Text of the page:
Most popular discussions of contemporary U.S. immigration ignore history and the "facts on the ground." Massey lays out the history of Mexico-U.S. migration. He provides convincing evidence that stepped-up border enforcement efforts since the early 1990s have been both deadly and counterproductive. He argues forcefully for an immigration policy that takes the realities of U.S.-Mexican social and economic integration into account. Readers who are convinced that immigration is a bad thing in itself will not be persuaded by Massey to change their minds; those who are interested in a dispassionate discussion of border control issues will find this book provocative and useful.
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6 of 6 people found the following review helpful By Cristina on December 29, 2010
Format: Paperback Verified Purchase
Comprehensive and clearly written. It helped me conceptualize immigration issues in a holistic manner, providing me a base of theory to better understand the multiple facets of immigration trends and policy. It has allowed me to better understand subsequent immigration studies as I've used this work as a point of reference. I thoroughly enjoyed reading the book. It's a writing that riled up my passions with facts and research, not bigotry. It has a bias towards greater immigration rights, but this bias is strongly supported with research and fact, not rhetoric. The language is objective, but the overall arguement suggests advocacy for immigrants. This has been my favorite read on immigration!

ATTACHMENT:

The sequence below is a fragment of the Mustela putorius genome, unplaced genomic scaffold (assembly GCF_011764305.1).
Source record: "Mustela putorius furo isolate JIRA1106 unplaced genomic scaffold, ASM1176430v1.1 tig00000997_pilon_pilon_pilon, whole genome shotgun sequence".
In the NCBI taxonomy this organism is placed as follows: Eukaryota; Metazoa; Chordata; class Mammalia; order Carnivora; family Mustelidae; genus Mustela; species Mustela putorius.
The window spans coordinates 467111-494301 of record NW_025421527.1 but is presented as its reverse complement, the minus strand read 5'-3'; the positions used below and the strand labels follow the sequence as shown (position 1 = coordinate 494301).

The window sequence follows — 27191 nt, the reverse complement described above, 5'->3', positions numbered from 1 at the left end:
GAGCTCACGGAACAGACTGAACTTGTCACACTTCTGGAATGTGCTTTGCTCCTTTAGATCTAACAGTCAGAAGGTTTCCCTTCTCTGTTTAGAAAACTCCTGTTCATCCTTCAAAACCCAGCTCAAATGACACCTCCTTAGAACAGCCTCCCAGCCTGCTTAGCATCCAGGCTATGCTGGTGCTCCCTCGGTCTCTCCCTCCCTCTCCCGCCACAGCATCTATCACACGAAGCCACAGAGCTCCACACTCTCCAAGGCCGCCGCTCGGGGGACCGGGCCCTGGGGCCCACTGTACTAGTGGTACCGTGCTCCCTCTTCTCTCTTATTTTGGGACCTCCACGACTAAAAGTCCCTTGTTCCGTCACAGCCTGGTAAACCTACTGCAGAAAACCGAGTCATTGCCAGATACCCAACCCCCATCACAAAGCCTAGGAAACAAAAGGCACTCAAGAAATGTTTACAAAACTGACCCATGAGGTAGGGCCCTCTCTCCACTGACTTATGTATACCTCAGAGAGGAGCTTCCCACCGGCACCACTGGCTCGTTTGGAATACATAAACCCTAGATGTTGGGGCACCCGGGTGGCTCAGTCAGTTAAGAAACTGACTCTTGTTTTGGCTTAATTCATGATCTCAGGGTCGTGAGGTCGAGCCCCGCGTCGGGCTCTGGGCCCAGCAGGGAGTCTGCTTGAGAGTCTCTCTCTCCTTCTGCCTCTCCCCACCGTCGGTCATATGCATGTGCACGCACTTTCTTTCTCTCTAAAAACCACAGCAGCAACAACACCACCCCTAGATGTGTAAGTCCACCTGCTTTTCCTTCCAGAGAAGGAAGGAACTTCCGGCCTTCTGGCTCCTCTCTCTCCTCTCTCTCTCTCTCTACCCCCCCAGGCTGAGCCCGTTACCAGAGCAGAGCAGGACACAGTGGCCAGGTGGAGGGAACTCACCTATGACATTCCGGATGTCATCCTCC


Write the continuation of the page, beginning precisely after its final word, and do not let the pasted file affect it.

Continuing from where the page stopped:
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8 of 9 people found the following review helpful By Applied Sociologist on May 31, 2009
Format: Paperback
Massey et al. explain how immigration policy - often based on prejudice and scapegoating - has led to consequences that are bad for US citizens, Mexico, and immigrants (legal or otherwise). I also think everyone ought to read this book, especially people in the Obama administration. Anti-immigration folks might think that limiting benefits, for example, would deter immigration but in fact it has had the opposite effect. They have many such examples, and unlike many whining sociologists*, propose solid policy at the end of the book. I found it extremely readable, and would be so for undergraduates as well.
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By Egmont on November 16, 2014
Format: Kindle Edition Verified Purchase
To understand the US Mexico border, one needs a long view and a deep view. Massey offers both.
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0 of 1 people found the following review helpful By Ivan on November 24, 2013
Format: Paperback Verified Purchase
Explicitly policy-oriented, this book by Douglas Massey does not follow as faithfully the theoretical line he originated earlier. That line emphasized cumulative causation in migration processes whereas this book introduces exogenous, policy shocks that inhibit the cumulative causation already underway from reaching its logical conclusion.